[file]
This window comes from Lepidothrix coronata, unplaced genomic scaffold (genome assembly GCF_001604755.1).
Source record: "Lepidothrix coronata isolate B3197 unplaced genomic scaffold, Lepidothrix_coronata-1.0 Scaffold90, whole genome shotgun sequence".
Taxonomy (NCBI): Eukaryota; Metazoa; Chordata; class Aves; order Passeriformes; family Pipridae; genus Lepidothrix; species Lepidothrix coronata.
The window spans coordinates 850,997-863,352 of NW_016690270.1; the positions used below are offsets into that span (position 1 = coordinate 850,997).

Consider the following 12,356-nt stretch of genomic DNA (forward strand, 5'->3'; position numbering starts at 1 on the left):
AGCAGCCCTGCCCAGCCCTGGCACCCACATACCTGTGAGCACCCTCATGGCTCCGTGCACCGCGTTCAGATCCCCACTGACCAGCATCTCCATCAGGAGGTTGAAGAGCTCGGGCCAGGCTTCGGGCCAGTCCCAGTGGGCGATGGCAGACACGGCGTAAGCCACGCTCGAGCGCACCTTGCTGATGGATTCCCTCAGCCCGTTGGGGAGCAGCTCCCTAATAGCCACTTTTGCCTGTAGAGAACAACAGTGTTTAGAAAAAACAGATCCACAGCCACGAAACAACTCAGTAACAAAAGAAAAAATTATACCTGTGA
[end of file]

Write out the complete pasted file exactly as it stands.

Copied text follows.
This window comes from Lepidothrix coronata, unplaced genomic scaffold (genome assembly GCF_001604755.1).
Source record: "Lepidothrix coronata isolate B3197 unplaced genomic scaffold, Lepidothrix_coronata-1.0 Scaffold90, whole genome shotgun sequence".
Taxonomy (NCBI): Eukaryota; Metazoa; Chordata; class Aves; order Passeriformes; family Pipridae; genus Lepidothrix; species Lepidothrix coronata.
The window spans coordinates 850,997-863,352 of NW_016690270.1; the positions used below are offsets into that span (position 1 = coordinate 850,997).

Consider the following 12,356-nt stretch of genomic DNA (forward strand, 5'->3'; position numbering starts at 1 on the left):
AGCAGCCCTGCCCAGCCCTGGCACCCACATACCTGTGAGCACCCTCATGGCTCCGTGCACCGCGTTCAGATCCCCACTGACCAGCATCTCCATCAGGAGGTTGAAGAGCTCGGGCCAGGCTTCGGGCCAGTCCCAGTGGGCGATGGCAGACACGGCGTAAGCCACGCTCGAGCGCACCTTGCTGATGGATTCCCTCAGCCCGTTGGGGAGCAGCTCCCTAATAGCCACTTTTGCCTGTAGAGAACAACAGTGTTTAGAAAAAACAGATCCACAGCCACGAAACAACTCAGTAACAAAAGAAAAAATTATACCTGTGA